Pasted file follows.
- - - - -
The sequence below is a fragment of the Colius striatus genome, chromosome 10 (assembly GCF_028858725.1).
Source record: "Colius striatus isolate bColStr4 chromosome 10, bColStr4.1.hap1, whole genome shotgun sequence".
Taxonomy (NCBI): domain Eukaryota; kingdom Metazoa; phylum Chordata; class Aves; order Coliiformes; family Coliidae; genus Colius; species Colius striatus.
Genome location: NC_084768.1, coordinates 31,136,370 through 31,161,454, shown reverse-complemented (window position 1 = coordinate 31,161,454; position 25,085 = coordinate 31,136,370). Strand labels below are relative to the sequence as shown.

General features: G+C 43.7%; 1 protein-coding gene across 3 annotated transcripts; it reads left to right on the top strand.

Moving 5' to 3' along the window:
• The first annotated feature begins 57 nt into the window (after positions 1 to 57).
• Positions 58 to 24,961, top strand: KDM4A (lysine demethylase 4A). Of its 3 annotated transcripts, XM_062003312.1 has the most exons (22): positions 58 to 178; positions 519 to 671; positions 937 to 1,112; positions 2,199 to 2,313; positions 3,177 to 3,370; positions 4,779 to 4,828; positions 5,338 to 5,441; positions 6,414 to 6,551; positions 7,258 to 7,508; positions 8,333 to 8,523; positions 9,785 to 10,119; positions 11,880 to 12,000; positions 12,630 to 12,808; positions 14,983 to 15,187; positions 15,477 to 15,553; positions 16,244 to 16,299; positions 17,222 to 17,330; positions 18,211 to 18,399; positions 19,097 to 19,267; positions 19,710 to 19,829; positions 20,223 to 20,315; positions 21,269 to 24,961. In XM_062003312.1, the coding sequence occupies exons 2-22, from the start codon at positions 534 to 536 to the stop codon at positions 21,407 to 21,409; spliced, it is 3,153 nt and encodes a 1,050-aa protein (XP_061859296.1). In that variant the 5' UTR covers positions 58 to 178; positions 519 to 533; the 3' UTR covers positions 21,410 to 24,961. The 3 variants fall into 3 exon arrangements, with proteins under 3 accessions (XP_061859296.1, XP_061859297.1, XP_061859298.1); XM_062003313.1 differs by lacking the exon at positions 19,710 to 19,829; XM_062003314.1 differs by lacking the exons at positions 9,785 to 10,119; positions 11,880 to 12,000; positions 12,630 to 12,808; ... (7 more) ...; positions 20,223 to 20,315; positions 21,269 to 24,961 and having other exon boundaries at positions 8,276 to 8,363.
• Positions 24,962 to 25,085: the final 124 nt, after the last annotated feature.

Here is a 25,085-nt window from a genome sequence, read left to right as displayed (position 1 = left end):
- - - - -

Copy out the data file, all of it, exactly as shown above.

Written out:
The sequence below is a fragment of the Colius striatus genome, chromosome 10 (assembly GCF_028858725.1).
Source record: "Colius striatus isolate bColStr4 chromosome 10, bColStr4.1.hap1, whole genome shotgun sequence".
Taxonomy (NCBI): domain Eukaryota; kingdom Metazoa; phylum Chordata; class Aves; order Coliiformes; family Coliidae; genus Colius; species Colius striatus.
Genome location: NC_084768.1, coordinates 31,136,370 through 31,161,454, shown reverse-complemented (window position 1 = coordinate 31,161,454; position 25,085 = coordinate 31,136,370). Strand labels below are relative to the sequence as shown.

General features: G+C 43.7%; 1 protein-coding gene across 3 annotated transcripts; it reads left to right on the top strand.

Moving 5' to 3' along the window:
• The first annotated feature begins 57 nt into the window (after positions 1 to 57).
• Positions 58 to 24,961, top strand: KDM4A (lysine demethylase 4A). Of its 3 annotated transcripts, XM_062003312.1 has the most exons (22): positions 58 to 178; positions 519 to 671; positions 937 to 1,112; positions 2,199 to 2,313; positions 3,177 to 3,370; positions 4,779 to 4,828; positions 5,338 to 5,441; positions 6,414 to 6,551; positions 7,258 to 7,508; positions 8,333 to 8,523; positions 9,785 to 10,119; positions 11,880 to 12,000; positions 12,630 to 12,808; positions 14,983 to 15,187; positions 15,477 to 15,553; positions 16,244 to 16,299; positions 17,222 to 17,330; positions 18,211 to 18,399; positions 19,097 to 19,267; positions 19,710 to 19,829; positions 20,223 to 20,315; positions 21,269 to 24,961. In XM_062003312.1, the coding sequence occupies exons 2-22, from the start codon at positions 534 to 536 to the stop codon at positions 21,407 to 21,409; spliced, it is 3,153 nt and encodes a 1,050-aa protein (XP_061859296.1). In that variant the 5' UTR covers positions 58 to 178; positions 519 to 533; the 3' UTR covers positions 21,410 to 24,961. The 3 variants fall into 3 exon arrangements, with proteins under 3 accessions (XP_061859296.1, XP_061859297.1, XP_061859298.1); XM_062003313.1 differs by lacking the exon at positions 19,710 to 19,829; XM_062003314.1 differs by lacking the exons at positions 9,785 to 10,119; positions 11,880 to 12,000; positions 12,630 to 12,808; ... (7 more) ...; positions 20,223 to 20,315; positions 21,269 to 24,961 and having other exon boundaries at positions 8,276 to 8,363.
• Positions 24,962 to 25,085: the final 124 nt, after the last annotated feature.

Here is a 25,085-nt window from a genome sequence, read left to right as displayed (position 1 = left end):